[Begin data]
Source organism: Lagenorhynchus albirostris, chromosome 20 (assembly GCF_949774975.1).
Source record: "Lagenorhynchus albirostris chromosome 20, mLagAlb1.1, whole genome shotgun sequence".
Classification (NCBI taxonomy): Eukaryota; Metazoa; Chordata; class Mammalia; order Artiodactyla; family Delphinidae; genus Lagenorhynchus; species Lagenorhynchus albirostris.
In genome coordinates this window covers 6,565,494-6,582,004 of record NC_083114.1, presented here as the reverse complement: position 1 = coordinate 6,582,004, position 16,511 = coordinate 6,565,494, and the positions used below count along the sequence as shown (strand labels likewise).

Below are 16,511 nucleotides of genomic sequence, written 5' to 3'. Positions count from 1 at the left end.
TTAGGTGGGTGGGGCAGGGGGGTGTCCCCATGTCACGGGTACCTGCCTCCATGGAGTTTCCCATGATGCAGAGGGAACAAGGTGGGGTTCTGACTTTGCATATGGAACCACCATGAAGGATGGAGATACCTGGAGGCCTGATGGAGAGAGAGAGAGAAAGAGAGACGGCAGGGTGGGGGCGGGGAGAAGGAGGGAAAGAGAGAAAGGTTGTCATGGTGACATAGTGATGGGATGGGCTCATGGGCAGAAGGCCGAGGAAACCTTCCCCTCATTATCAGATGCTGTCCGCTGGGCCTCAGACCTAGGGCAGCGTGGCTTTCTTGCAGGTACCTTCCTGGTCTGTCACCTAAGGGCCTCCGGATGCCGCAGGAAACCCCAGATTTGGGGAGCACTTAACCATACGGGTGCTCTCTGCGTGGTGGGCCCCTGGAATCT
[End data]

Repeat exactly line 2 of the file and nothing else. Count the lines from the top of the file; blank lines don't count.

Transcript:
Source record: "Lagenorhynchus albirostris chromosome 20, mLagAlb1.1, whole genome shotgun sequence".